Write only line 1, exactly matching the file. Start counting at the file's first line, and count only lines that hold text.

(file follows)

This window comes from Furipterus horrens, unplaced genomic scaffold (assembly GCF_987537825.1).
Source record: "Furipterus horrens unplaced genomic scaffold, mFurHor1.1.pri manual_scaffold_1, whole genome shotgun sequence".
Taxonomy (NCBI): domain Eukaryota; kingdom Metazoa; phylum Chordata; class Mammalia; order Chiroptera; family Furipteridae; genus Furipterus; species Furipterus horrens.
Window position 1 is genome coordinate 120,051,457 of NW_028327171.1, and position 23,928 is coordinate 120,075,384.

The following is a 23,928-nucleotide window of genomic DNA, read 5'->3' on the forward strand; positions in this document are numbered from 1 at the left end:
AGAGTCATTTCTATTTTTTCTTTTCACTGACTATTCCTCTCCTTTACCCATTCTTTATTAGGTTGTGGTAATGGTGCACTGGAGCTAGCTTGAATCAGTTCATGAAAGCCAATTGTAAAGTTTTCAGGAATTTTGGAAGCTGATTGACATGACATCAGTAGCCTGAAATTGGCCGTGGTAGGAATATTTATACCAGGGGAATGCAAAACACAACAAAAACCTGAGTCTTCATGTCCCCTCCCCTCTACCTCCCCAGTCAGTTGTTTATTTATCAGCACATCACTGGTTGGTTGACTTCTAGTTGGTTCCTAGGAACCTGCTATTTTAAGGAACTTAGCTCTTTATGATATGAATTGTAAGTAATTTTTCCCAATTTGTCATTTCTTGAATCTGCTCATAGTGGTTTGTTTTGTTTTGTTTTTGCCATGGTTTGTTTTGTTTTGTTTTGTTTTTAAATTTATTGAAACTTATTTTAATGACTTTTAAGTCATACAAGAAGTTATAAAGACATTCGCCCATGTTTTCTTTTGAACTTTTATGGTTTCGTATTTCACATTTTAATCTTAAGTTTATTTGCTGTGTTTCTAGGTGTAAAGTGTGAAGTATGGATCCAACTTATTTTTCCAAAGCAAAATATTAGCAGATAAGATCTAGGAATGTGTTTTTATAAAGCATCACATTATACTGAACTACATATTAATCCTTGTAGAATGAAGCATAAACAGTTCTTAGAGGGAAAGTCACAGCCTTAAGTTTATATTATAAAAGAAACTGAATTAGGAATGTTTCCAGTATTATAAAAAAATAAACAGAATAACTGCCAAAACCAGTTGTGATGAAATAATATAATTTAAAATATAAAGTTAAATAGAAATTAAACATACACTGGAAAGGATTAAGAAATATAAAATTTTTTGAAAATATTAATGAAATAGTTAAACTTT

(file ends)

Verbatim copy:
This window comes from Furipterus horrens, unplaced genomic scaffold (assembly GCF_987537825.1).